Am I Big Enough?: A Fun Little Book on Manners, by Julia Pinckney/Illustrated by Timothy Young (Jan. 2016, Schiffer Publishing), $16.99, ISBN: 9780764350535
Recommended for ages 3-6
A little boy named Finn watches his family as they go about their daily activities and wonders if he is big enough to do the same things. Finn knows his hands are smaller than his daddy’s, but they are big enough to do lots of things on their own – and he invites other kids to see how big they are, too!
Each spread poses one of Finn’s questions: Am I big enough to say please? Am I big enough to be quiet in the library? On the right hand side of the page is a handprint where children can place their hands to see if, like Finn, they are big enough to handle the task at hand. Bold fonts and colors exclaim, “I AM BIG ENOUGH!” With every spread, both Finn and the readers gain confidence because they’re big enough to do a lot more than they may think.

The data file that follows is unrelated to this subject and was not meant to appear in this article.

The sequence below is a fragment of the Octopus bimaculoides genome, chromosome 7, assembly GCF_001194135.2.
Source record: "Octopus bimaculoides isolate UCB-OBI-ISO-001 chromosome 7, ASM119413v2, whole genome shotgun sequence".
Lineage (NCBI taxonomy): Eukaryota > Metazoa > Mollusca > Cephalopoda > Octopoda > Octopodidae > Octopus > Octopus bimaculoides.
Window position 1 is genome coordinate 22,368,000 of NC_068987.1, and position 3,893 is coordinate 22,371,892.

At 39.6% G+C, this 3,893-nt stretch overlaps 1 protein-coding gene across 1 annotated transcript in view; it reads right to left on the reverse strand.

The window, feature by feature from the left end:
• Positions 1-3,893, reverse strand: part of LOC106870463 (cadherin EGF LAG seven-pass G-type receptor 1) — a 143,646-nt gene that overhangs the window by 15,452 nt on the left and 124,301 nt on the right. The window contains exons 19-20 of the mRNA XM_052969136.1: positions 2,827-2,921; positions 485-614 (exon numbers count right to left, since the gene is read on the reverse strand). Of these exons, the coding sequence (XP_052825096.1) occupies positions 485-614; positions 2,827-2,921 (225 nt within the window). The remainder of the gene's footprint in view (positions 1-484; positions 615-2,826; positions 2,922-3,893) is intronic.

For toddlers and preschoolers that may be hearing about all the things they aren’t allowed to do because they’re too little, a book like Am I Big Enough? shows them all the things they are big enough to do; they’re big enough to share, big enough to shake hands, and big enough to show everyone around them how fantastic they are. It’s an empowering book for little ones that could work in a smaller story time, where each child gets a chance to find out if he or she is big enough. I read this with my 3 year-old and he LOVED it. It’s gone into our daily storytime rotation, and now he’s got no problem letting our family know that he’s big enough to do “LOTS OF THINGS”.
A good addition to collections for a toddler and preschool population, and a good recommendation for anyone who needs empowering books for their little ones.